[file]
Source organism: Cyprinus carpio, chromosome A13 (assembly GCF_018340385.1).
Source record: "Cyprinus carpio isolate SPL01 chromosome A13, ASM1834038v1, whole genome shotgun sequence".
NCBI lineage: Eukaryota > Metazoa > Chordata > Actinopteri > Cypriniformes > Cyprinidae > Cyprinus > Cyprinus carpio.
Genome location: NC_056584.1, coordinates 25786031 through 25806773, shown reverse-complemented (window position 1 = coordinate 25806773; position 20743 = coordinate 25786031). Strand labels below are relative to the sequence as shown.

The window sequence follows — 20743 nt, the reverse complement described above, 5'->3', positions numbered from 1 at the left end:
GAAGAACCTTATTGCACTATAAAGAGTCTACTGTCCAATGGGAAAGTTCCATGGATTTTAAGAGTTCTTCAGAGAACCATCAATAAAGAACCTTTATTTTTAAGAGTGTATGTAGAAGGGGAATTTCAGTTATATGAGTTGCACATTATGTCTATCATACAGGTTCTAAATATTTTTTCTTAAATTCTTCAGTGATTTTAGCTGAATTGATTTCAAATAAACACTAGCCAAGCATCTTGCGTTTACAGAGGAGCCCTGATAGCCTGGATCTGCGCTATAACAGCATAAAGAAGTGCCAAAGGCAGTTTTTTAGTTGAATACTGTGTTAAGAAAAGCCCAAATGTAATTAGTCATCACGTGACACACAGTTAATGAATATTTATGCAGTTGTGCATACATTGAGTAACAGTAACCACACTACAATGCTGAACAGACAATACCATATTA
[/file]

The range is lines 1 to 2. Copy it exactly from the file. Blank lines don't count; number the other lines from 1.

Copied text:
Source organism: Cyprinus carpio, chromosome A13 (assembly GCF_018340385.1).
Source record: "Cyprinus carpio isolate SPL01 chromosome A13, ASM1834038v1, whole genome shotgun sequence".